Wednesday, April 10, 2013
A River Runs Behind It
But if you'd told me this when I was growing up there, I would have looked at you askance. I suppose there is a river in Westport, I would have thought. But it's just...there. It's not a focal point. It's a thing we hide behind the buildings, like the dumpsters.
It took me a few decades of living in and traveling around the rest of the country, but I eventually figured it out. In other parts of America, towns were made to turn towards their rivers, opening themselves up to whatever traders and travelers might bring. In practical New England, towns were built with their backs turned.
I can't think of a single Connecticut river town or city where the fronts of the stores along the main street face the water. (Even coastal towns don't do this, Niantic being the exception.) I suppose an argument could be made for Pawcatuck, or Winsted, but mostly Connecticut towns are situated like Westport, where the Saugatuck flows parallel to the commercial buildings' back doors. Some towns are sort of perpendicular to a river, like Essex or Avon, and in some, like Glastonbury, the river is parallel but farther off.
And so, finding myself in Westport and awake early, when I knew Main Street would not be crammed with cars, I walked down it once again.
What I found was that it was even more of a drab, corporate, featureless landscape than it had been when I knew it. Which made for horrible photos! So I started hunting for whatever little bits of character I could find.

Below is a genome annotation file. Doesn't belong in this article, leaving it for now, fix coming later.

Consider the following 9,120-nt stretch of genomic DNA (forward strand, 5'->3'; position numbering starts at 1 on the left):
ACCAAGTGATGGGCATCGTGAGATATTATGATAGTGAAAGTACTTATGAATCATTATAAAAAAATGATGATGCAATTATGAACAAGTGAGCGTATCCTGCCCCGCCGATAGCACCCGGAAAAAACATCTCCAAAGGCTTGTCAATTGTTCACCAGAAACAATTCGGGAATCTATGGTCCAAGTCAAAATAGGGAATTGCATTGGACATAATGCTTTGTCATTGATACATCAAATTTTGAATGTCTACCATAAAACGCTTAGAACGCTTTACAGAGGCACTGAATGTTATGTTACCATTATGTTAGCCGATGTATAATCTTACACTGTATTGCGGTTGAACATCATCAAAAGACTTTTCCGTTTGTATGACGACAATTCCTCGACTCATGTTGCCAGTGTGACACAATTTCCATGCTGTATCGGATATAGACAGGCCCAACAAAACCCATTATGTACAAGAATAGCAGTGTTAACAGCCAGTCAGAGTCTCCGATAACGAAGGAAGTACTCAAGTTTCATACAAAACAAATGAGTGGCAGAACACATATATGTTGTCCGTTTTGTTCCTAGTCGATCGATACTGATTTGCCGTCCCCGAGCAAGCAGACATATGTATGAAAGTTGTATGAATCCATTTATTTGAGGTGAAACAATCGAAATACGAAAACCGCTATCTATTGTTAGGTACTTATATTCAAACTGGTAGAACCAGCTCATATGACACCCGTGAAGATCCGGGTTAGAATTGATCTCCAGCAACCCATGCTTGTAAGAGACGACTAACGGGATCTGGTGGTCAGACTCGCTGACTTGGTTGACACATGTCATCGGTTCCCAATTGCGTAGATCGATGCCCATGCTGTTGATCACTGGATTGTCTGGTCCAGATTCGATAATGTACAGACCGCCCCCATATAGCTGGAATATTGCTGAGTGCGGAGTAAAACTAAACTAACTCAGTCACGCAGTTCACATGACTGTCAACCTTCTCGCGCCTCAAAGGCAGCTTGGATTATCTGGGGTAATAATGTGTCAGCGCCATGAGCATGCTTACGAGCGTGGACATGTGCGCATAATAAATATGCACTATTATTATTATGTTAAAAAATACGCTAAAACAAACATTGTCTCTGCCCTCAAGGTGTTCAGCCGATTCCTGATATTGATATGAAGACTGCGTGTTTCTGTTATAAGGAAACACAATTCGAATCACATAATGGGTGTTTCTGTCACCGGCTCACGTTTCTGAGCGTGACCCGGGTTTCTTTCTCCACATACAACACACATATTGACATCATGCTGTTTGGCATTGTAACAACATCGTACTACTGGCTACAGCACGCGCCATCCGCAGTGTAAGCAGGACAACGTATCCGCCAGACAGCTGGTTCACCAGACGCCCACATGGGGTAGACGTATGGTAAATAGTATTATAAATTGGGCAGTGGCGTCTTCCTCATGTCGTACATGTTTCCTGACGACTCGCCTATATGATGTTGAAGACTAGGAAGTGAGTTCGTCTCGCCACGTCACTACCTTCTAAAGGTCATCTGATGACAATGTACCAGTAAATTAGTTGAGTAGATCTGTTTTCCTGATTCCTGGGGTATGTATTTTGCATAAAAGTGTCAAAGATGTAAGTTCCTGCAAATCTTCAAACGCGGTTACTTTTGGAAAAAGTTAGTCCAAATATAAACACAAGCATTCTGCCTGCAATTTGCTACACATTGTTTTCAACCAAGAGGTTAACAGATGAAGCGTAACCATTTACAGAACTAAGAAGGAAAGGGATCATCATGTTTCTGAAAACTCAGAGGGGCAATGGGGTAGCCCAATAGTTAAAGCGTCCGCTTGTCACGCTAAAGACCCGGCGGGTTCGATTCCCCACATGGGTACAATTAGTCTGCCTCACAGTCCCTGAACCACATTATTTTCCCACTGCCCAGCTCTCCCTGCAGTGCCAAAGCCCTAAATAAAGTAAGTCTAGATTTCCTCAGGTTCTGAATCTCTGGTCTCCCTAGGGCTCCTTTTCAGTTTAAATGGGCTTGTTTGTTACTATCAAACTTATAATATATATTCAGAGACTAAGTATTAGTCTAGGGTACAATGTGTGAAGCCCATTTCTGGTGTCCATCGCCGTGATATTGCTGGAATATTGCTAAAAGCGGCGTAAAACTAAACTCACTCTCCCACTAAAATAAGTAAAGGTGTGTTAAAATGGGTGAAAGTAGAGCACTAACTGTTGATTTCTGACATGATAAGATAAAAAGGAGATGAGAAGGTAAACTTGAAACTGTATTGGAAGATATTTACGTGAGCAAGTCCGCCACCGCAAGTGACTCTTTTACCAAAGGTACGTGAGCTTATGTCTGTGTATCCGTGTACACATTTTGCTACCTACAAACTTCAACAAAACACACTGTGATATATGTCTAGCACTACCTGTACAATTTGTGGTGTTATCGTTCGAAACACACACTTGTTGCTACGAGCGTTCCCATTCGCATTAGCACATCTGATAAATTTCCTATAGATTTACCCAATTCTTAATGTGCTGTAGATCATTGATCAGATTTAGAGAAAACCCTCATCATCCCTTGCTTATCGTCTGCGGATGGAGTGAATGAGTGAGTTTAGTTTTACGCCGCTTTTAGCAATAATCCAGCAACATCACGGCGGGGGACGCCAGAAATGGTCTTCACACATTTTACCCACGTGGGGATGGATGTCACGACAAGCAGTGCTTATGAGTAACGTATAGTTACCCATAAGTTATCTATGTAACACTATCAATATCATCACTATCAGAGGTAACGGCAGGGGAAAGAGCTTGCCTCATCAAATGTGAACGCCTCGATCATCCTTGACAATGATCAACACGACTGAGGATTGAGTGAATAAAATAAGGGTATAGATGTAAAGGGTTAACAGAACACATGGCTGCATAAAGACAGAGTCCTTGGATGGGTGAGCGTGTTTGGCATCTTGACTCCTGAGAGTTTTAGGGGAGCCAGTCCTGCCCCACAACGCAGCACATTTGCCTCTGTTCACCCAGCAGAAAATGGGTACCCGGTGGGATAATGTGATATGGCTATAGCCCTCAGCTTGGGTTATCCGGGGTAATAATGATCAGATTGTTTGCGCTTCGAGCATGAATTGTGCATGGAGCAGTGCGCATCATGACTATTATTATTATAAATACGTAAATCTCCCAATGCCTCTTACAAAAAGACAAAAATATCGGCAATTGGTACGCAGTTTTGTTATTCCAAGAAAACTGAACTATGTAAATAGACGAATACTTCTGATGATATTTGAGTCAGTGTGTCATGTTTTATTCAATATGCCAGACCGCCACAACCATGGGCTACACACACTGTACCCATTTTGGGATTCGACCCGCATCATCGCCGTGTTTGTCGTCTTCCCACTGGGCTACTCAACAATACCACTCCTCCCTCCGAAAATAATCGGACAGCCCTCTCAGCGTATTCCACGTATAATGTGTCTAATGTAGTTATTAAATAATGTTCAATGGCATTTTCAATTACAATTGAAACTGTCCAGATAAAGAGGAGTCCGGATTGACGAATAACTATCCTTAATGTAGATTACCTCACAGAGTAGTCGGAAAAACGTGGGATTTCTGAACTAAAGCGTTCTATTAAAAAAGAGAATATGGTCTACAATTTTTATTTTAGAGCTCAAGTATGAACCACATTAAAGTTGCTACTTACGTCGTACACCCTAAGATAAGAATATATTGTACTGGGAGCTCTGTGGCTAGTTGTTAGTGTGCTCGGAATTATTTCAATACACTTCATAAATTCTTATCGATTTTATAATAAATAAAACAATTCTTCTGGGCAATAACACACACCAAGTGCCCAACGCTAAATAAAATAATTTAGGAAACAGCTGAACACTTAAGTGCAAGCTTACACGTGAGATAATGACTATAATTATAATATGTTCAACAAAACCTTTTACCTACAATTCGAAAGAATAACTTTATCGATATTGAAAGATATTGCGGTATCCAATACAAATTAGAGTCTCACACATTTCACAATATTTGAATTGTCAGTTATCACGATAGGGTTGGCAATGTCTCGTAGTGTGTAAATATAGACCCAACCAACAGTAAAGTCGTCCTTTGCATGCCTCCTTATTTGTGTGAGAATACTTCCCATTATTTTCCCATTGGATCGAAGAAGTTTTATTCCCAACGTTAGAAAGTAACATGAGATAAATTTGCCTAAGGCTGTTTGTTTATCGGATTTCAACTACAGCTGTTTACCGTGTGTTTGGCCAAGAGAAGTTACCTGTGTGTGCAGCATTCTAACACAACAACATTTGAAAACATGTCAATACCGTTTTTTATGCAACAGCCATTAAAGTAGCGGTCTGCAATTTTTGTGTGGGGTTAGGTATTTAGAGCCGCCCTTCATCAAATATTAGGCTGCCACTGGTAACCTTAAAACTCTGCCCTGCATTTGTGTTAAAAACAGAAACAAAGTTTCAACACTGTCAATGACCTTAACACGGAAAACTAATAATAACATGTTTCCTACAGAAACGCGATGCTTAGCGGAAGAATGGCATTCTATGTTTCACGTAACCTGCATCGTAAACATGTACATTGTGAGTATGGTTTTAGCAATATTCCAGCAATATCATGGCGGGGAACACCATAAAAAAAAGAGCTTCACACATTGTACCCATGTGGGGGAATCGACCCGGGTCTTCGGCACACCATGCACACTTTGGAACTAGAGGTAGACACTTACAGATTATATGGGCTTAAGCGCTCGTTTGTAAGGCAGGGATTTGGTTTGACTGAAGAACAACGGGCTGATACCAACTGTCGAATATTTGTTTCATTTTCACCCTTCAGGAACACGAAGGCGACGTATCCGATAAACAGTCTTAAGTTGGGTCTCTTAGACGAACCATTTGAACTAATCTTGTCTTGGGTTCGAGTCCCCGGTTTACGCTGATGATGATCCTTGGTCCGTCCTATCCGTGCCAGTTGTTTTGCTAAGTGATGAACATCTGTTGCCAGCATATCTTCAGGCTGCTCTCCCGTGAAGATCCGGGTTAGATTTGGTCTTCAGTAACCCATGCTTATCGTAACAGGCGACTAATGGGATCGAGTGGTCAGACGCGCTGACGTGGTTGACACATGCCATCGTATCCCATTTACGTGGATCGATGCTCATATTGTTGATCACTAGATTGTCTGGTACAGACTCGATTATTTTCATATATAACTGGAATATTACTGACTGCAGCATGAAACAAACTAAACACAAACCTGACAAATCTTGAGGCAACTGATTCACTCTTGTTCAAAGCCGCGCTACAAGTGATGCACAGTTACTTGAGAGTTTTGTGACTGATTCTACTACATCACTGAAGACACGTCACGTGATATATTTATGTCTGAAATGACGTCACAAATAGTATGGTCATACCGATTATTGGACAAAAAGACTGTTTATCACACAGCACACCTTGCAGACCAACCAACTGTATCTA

Savannah, where the doors almost open onto the water, or Madison, IN, one of my favorite underrated places in the country, where a wide green space connects the river, and activities taking place on it, to the main artery of the town a few blocks up the bank.
But Westport could do better than this narrow sidewalk (the parking lot with the dumpsters is to the left of the above picture), a few picnic tables, and the little raised boardwalk - a relatively new addition - from which I took the first picture in this post.
I doubt Poseidon would be pleased with that.
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There used to be that great jazz record store up at the top of the ave.ReplyDelete
This is a strange phenomenon that occurs a few times in CT. I imagine if you wanted to go deeper there could be some historical narrative to explain it. The CT towns are probably older than Savannah, or any Midwestern town. Maybe at the time these towns were made, the idea was, bring the goods off the river in the back door, and sell them out the front door, it kind of makes sense, from a supply chain perspective. And back in the day they didnt really have the aesthetic appreciation for the rivers like we do today. Its possible they were smelly, but at best, they were seen as a means of commerce, not a geographic gem to build the town around.
I am just brain storming, but it would be interesting to hear a more informed answer.
Also, visit All seasons down the river for all your outboard needs.